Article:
MTPR

Richard Hugo

Tom Chargin

Composer, musical improviser and pianist Wayne Horvitz's body of work sounds as eclectic as a short list of his ensembles: The Royal Room Collective; Sweeter Than The Day; The Gravitas Quartet; Electronic Circus; The President; Pigpen; Zony Mash. His collaborators include video artists, filmmakers, choreographers, performance artists, actors, poets and novelists - when he's not busy playing sideman to Carla Bley, Bill Frisell, Marty Ehrlich or John Zorn.

"You don’t really know a place until you have seen the heartbreak behind it, and sometimes that heartbreak makes the picture a little less pretty. . . The confines of my small town, the heaviness of the stories of the people within it, was something I thought I could erase if I ran far enough away. " -- Elsie Wipplinger

Flickr user, Neal Sanche (CC BY 2.0)

"My close friend from high school died recently as the result of a car crash from three years ago. He had been driving to Missoula," writes Erik Kappelman, a student at the University of Montana.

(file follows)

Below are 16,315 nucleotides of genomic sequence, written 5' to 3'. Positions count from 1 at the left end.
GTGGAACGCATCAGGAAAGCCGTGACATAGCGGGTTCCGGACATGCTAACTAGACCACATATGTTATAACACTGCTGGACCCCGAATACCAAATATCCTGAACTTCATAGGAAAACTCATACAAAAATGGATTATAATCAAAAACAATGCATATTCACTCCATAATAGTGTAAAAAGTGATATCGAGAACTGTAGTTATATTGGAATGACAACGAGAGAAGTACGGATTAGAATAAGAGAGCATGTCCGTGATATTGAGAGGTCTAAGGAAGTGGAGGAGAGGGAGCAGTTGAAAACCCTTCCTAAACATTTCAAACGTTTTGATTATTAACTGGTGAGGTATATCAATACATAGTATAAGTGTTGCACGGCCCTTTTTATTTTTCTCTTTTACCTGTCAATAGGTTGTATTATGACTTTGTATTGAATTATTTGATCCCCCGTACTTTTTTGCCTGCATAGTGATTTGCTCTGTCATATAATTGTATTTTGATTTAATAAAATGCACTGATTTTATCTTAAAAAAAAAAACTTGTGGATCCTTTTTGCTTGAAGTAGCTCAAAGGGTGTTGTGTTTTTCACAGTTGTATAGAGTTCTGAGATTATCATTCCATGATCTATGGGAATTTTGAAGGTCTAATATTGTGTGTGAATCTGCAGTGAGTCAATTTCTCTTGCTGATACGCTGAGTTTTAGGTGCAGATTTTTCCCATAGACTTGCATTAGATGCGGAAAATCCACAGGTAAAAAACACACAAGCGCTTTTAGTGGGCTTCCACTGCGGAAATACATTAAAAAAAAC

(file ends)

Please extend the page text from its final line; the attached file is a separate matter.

"A short time ago I drove that same road with my pregnant wife and four-year-old daughter. We went to our family's ranch outside of Big Timber; the place is falling apart after my parent’s divorce, after years of disability and alcohol. I think to myself: when that homestead collapses after one hundred years, it will finally be over.

Poetry’s been around a long time. Jazz, on the other hand, is a relatively recent American original. So why would jazz composer Wayne Horvitz write music in honor of a poet? Specifically, about Richard Hugo, perhaps Montana’s most renowned practitioner of the art? Wayne Horvitz explains on this episode of "Home Ground Radio,” listen now.

Tess Fahlgren & Richard Hugo: Montana's Other Face

Jun 26, 2015
Richard Hugo
Poetry Dispatch

Tess Fahlgren knows that art can thrive in the isolated prairie towns of Eastern Montana. "Driving Montana," by Richard Hugo, is a poet's tribute to Montana's small towns and open vistas, and the creativity that connects them.

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